C.H. I like that inside joke. That humor runs through your work, like how your Instagram bio says “bad taste and flowers.” What do you think about taste? How does your work deal with ideas of taste? And what does it mean to embrace bad taste?
J.D. Taste is a very complicated question. Saying “bad taste” is a way to look down on something. As an artist, I play with things that are trivial—plastic flowers, glitters, stars—in the arena of art. Porcelain has three states: the beautiful and luxurious, the everyday, and the old things that are in our grandma’s house. I want to mix these three states. I am from a middle-class family, but my mum is a very tasteful woman. She is a bit minimalist, so I grew up in beautiful simplicity. But with bad taste, everything is too much—big, shiny and exuberant. I live for that now. I need bright colors, lots of flowers etc.
C.H. Your use of COLOR gives me life. I am a pink girl and I want to live inside your artwork. Does color inspire a work for you? Or does it follow the necessity of the form?
J.D. I love pink. There are so many different pinks. Form for me is only a pretext to put something on top of to make another object. I work in kitsch, so I use industrial colors. I try to be as cheap as possible, in opposition to luxurious and beautiful porcelain. I work only with pre-made colors, [in the form of] spray paint or nail polish. When I start a vase, I gather all my stuff: flowers, stars, paint, and little objects, and mix them all together.
C.H. As a scrapbooker, I also love lots of bits and things, the more glittery and garish the better. How does scrapbooking come into your process? Where do you collect the flowers and other items you use in your work?
J.D. Scrap as a technique relates to how I make things, sticking stars, garnishing a surface. I don’t really see myself as a ceramist, even if I have the [training], but like the woman who scrapbooks and makes nail art on her Sunday. Just as the medium I use is very trivial, the technique follows.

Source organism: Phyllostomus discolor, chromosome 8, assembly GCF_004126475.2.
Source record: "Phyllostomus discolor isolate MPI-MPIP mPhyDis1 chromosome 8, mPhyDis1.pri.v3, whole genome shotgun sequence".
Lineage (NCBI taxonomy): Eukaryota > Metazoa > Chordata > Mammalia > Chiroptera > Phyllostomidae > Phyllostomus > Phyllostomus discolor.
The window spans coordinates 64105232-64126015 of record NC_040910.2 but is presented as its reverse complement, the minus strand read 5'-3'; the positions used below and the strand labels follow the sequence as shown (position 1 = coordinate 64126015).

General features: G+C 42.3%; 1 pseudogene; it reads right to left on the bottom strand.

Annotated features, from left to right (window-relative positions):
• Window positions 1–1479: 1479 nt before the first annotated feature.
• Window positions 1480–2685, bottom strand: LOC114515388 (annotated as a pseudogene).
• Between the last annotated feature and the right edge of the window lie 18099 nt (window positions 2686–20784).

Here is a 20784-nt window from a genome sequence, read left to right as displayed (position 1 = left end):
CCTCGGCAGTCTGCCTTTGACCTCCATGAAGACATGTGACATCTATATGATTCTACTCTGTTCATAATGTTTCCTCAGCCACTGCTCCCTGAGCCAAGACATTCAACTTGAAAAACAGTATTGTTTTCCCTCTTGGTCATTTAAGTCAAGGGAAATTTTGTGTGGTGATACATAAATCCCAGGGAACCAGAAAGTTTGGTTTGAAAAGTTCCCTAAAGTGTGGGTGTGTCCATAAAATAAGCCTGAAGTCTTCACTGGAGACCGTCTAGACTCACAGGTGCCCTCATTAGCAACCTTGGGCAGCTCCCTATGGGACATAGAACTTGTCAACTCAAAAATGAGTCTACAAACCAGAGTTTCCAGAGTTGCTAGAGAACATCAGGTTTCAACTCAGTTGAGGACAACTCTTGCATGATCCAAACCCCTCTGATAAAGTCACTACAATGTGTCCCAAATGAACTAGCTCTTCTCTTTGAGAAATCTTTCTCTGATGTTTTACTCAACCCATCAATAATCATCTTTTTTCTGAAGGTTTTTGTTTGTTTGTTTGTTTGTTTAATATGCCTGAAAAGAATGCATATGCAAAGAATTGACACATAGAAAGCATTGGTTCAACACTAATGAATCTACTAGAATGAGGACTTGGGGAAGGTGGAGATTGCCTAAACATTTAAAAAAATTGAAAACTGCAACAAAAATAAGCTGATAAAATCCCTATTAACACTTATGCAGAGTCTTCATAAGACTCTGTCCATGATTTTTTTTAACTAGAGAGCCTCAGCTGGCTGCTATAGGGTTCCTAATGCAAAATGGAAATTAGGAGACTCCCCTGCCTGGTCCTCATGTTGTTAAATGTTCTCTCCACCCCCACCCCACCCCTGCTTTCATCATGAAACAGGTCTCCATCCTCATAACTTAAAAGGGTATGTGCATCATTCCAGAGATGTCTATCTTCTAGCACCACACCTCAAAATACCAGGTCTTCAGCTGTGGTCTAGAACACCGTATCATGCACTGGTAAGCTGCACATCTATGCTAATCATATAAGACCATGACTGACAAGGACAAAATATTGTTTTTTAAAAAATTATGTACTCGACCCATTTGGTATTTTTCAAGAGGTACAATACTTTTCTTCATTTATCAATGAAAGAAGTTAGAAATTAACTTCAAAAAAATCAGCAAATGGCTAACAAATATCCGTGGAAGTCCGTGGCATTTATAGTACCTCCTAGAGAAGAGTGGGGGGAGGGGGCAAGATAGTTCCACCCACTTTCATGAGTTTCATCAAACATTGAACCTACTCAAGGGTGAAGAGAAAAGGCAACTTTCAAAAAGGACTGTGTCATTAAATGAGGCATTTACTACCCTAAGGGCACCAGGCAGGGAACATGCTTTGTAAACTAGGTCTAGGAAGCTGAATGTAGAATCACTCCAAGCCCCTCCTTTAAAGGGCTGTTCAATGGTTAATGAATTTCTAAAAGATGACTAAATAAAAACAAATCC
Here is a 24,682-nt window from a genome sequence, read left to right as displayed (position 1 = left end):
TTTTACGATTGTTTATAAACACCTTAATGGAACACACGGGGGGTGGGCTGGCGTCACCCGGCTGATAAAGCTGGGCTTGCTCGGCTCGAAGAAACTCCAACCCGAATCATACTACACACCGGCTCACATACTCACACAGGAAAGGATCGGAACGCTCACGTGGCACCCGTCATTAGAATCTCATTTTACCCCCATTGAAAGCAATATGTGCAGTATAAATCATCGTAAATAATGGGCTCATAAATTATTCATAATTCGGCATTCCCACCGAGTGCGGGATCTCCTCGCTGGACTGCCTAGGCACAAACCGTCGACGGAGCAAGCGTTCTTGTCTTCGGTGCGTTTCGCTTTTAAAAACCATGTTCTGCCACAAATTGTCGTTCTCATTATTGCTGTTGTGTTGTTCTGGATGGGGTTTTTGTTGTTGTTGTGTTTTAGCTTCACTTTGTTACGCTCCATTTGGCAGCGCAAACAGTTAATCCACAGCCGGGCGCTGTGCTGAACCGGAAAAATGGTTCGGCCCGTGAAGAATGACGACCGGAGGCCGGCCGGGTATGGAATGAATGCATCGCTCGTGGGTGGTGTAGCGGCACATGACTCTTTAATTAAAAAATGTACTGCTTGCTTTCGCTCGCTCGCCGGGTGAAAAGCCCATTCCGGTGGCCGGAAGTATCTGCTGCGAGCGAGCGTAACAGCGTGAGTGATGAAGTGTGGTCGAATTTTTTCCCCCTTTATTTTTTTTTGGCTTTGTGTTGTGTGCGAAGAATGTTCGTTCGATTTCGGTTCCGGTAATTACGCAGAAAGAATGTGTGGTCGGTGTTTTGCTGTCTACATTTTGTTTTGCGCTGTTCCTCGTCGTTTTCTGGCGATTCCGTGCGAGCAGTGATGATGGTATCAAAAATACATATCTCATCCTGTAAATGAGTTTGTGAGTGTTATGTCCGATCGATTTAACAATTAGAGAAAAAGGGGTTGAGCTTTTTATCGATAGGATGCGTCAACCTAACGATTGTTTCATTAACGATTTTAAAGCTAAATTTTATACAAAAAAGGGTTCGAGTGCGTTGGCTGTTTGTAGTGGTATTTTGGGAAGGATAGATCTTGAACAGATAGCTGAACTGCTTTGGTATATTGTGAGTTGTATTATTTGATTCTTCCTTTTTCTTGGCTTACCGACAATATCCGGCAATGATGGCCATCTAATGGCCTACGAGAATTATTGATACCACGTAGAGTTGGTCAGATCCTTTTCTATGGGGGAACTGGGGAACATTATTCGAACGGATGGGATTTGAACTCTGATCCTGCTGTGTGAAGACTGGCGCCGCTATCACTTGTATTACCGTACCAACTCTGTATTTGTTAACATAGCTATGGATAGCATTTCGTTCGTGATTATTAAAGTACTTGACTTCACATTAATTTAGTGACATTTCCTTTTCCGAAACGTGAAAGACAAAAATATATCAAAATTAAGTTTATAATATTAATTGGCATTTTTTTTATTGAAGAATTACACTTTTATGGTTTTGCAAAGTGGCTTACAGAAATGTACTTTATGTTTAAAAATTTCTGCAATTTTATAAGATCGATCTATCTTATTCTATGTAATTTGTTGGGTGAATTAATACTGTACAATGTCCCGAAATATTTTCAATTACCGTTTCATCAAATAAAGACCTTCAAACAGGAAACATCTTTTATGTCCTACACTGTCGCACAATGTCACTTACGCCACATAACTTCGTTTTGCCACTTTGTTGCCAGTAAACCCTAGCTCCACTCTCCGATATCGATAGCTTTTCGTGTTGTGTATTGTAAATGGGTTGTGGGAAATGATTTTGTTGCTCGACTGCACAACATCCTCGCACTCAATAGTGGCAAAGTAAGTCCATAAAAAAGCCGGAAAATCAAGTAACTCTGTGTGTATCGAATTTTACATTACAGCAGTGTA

I spend my time in creative hobby shops. In France, we have one called “action” which is really, really cheap. Flea market and thrift shops are my favorites. And for the flowers, after Halloween, in France, everybody goes to the graveyard to take a moment for those who have passed on, to take care of the grave and put down fresh flowers. At this moment, I collect from the trash the [flowers that] other don’t want anymore. And people around me, friends, always gives me fake flowers and stars and glitter. They know I will be pleased!
C.H. Your work is so three-dimensional! Do you have a favorite texture?
J.D. My favorite texture is velvet. It’s so soft, shiny, and reflective. I can dress only in velvet from head to toe.
C.H. Do you have a favorite place to create?
J.D. I love to create in my living room, on the floor, so it become another place. I put glitter everywhere and then I can’t walk anymore, but I feel at home, even more-so than in a studio. Every time I have had to create for an important event, I worked in my room or on my couch.
C.H. That’s how I write and create as well. There’s something so sterile about a space meant only for one thing. I want to create where I eat and sleep and dance! I feel that participatory energy in your work as well. Your vases are inviting rather than intimidating. I want to live with them rather than tuck them away behind glass.
J.D. I think what is important about my work is that everybody can relate to something about it. It [recalls] grandma’s house, or a kitschy object put on their desk. I want everybody to feel at home [with my work]. I hope it can bring joy to others too, with colors or sparkles. We see a lot of sad things everyday and art must be way to escape a little bit.
* * *
Ducau’s consideration and respect for her audience is one of the reasons I love her work so much. Even before chatting with the artist, I had the sensation that I was being welcomed into her artistic space. Ducau’s vases ask that we attach our own memories to them, that we take pride in the things we find beautiful– small things, cheap things, lovely things. She proves that the most precious objects in the world might not be so ‘precious’ at all.
To see more of Ducau’s work, and stay updated on her forthcoming 3D-printed vases, follow the artist on Instagram.
Until next time!